# Splitting Field of Irreducible Polynomial over a Finite Field

Suppose $f(x)$ is irreducible over $\mathbb{F}_p[X]$ and let $\alpha$ be a root of $f$ in some extension field.

I want to prove the following claim. I have included thoughts below, but I am very confused as to how this can be shown.

Claim: $\mathbb{F}_p(\alpha)$ is a splitting field for $f$ over $\mathbb{F}_p$.

Now, if we suppose that $\text{deg}(f)=n$, then $\mathbb{F}_p(\alpha)$ contains $p^n$ elements, so $\mathbb{F}(\alpha) \cong \mathbb{F}_{p^n}$.

By consider the Frobenius map $\theta:\alpha \rightarrow \alpha^p$, which is an automorphism, we can show that $\text{Gal}(\mathbb{F}_{p^n} : \mathbb{F}_p) \cong C_n$, the cyclic group of order $n$.

$\text{Gal}(\mathbb{F}_{p^n} : \mathbb{F}_p) \cong C_n$ permutes the roots of $f$ (Is this true?) and so all of the roots are of the form $\alpha^t$ for some $t$ and so contained in $\mathbb{F}_{p^n}$. So any splitting field would have to be a subfield of order dividing $p^n$.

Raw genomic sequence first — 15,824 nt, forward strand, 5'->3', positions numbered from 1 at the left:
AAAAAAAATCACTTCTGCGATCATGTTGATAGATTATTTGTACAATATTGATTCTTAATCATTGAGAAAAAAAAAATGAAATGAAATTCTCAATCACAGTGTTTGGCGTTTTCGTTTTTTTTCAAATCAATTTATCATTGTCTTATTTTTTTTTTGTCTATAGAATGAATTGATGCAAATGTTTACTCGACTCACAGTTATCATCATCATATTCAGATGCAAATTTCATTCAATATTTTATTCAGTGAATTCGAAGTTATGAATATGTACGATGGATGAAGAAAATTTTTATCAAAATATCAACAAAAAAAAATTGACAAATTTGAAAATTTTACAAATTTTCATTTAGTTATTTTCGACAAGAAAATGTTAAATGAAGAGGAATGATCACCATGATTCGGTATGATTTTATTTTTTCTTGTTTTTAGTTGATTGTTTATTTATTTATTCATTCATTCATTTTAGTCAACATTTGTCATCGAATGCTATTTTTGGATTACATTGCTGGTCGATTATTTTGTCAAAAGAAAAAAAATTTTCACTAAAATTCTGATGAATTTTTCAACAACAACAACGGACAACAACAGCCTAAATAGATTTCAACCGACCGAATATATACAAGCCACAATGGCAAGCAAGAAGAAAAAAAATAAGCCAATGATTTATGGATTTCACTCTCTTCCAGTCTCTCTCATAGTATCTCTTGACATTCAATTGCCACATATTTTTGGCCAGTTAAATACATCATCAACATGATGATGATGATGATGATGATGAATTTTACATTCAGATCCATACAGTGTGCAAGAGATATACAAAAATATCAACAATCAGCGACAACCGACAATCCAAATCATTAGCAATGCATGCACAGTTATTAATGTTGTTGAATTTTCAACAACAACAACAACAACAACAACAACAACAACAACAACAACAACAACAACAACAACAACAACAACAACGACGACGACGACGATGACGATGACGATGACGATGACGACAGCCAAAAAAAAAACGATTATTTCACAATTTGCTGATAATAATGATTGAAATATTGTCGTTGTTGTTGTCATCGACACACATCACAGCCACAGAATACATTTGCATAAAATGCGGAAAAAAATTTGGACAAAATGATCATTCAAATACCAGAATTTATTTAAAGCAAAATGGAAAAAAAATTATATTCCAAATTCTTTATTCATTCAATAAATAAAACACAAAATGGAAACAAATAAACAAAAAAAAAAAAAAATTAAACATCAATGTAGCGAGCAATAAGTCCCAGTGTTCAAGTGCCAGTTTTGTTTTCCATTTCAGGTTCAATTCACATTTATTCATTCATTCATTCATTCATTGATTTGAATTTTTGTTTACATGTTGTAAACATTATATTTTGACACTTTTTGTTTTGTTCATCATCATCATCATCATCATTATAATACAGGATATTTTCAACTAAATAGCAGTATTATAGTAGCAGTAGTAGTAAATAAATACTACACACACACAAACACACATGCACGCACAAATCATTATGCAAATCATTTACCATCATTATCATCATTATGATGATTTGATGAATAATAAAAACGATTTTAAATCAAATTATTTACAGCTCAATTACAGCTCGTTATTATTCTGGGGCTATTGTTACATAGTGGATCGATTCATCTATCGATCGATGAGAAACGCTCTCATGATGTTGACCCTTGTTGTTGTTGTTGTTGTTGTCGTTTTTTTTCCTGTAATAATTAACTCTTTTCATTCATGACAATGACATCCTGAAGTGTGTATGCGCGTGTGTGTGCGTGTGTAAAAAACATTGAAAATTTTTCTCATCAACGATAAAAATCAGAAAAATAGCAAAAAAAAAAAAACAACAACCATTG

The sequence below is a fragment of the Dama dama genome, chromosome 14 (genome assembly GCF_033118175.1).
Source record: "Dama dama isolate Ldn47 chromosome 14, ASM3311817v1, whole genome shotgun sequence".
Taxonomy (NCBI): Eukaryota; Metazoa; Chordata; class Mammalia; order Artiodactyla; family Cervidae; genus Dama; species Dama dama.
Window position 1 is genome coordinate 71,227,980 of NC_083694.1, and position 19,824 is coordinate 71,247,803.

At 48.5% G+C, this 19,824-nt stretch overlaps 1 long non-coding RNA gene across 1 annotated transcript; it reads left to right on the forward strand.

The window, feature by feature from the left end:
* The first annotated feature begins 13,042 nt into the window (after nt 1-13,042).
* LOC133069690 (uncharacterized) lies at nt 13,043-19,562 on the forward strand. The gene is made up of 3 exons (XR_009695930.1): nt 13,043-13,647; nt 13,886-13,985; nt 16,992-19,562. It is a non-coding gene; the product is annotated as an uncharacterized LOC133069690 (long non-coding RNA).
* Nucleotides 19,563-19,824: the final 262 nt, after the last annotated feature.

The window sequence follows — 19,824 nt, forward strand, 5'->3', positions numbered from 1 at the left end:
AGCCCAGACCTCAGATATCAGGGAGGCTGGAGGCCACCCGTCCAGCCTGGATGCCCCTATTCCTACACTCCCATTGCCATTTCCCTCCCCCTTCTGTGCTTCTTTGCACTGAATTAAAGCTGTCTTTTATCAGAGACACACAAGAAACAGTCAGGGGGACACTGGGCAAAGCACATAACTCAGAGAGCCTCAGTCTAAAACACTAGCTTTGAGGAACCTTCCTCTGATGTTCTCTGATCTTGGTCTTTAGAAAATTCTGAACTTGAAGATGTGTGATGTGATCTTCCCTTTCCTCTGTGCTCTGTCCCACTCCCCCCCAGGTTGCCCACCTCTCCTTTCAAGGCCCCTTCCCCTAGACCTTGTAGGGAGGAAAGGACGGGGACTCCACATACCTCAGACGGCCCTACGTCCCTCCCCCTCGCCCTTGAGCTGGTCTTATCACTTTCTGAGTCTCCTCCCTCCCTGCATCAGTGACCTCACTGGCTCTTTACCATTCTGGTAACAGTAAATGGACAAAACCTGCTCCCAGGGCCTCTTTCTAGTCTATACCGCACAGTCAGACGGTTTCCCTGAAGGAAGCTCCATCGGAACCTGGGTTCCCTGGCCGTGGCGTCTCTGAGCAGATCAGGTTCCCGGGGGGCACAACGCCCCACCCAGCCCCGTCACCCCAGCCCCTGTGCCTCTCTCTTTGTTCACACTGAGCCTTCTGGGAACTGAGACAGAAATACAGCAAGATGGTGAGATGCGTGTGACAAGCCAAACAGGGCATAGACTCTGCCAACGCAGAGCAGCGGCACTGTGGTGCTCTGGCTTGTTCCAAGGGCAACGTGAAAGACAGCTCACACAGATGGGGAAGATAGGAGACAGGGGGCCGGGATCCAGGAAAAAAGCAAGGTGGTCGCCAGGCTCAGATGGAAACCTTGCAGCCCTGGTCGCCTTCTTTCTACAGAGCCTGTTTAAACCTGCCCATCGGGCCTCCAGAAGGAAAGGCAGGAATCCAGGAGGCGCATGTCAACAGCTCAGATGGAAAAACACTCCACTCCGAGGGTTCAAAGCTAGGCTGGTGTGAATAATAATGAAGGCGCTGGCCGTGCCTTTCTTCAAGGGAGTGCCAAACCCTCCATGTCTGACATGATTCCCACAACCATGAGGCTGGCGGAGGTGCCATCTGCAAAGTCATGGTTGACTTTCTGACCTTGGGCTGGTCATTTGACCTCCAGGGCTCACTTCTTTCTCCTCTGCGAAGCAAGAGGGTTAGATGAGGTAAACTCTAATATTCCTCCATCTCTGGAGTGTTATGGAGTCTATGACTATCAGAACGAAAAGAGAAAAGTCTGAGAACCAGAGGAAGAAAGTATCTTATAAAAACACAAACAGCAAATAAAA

But $p$ is prime, so the only other subfields are those of size $p^s$ where $s |n$. (Why can none of these be splitting fields?)

• Yes, the Galois group permutes the roots: this is how Galois thought of his groups (not as automorphisms of fields: that point of view was introduced later) . No strict subfield of $\mathbb{F}_p(\alpha)$ is a splitting field because, hey, the least obligation of a splitting field is to contain the root $\alpha$ of $f$ ! – Georges Elencwajg Apr 21 '14 at 18:02